February 19, 2013 Letter to Editor, 55,000 Hours Service Celebration
How does one quantify the impact of 55,000 hours of service by Amy Biehl students to the Albuquerque community? As Principal and Director of Amy Biehl High School (ABHS), part of my job is to represent the return on investment of a charter school like ABHS, and I’ve been wrestling with how to answer this question. As an educator of this era, I understand the value of quantifying success, and I’m taken by the sheer magnitude of the number—55,000 hours. Though such a statistic doesn’t really have a particular home in an A-F school report card, framing the significance of this accomplishment in a clear and compelling fashion should be an easy task. I think I’ll just follow the advice we give our students: pick an audience, establish the main point, and provide supporting evidence. Easy enough.
So, best I write for our state legislators. After all, with the passage of the 1999 charter law, it was the NM State Legislature that gave our school’s founders license to think big…to design a school in which every student, regardless of background, is supported to complete a year-long service project with a local non-profit or business while simultaneously taking two college classes that relate to and, thus, inform their service project.
Perhaps it’s better to write for the non-profit and business owners of Albuquerque, over 120 of them, who’ve opened their arms to our students. I would tell them how ABHS students have contributed the equivalent of almost $500,000 in wages while helping to address some of the city’s most pressing issues—domestic violence, environmental dilemmas, undereducated students, homelessness, food insecurity, immigration issues, aging--to name a few.
Maybe I should write for the elected officials and business owners who facilitated the school’s relocation to the heart of downtown. Not only did they recognize the economic and cultural benefits of bringing almost 350 students and staff to the city’s evolving urban center, but they realized that easy access to hundreds of nearby businesses, non-profits, and public transportation would accelerate the deconstruction of walls between school and community and lend relevancy to our students’ educational experience.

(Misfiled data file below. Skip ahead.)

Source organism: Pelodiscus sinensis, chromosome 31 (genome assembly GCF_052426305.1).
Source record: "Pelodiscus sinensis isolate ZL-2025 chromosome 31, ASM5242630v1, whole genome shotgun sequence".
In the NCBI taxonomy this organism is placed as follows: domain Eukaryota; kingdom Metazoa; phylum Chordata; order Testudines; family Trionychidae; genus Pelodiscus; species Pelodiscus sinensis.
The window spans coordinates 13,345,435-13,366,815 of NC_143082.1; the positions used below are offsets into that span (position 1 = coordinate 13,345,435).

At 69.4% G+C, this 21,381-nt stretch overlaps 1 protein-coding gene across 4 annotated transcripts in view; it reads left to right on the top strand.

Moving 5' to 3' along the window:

Or perhaps I should write for our state’s universities to tell them how 98% of ABHS graduates continue onto college. And how, according to the National Clearinghouse, an organization that tracks students’ college success, ABHS graduates persist and graduate from in-state and out-of-state colleges at a rate of 86%--almost two times the UNM college completion rate. These same students generate an average of $400,000 a year in scholarship support and over 50% persist with service work during college.
Maybe, though, I should really write for parents and students. I should tell them that by working side by side with adults in the community who transform organizations and lives, ABHS students are also transformed. They should know that our graduates leave ABHS with a sense of self and the world around them. They can think creatively, overcome obstacles, and are not afraid ask for help. Most importantly, they can exist comfortably in the world of adults and are equipped to make a difference in the world.
It occurs to me, though, that all of these audiences combine to form a community. And it is this community that our students, one hour at a time, are learning to serve. In doing so, they are learning to be an integral part of that community now and for the rest of their lives. I don’t know how to quantify the impact of 55,000 hours, but I’m overwhelmed by the idea that, despite the size of the number, it is only the beginning.
ABHS Principal/Executive Director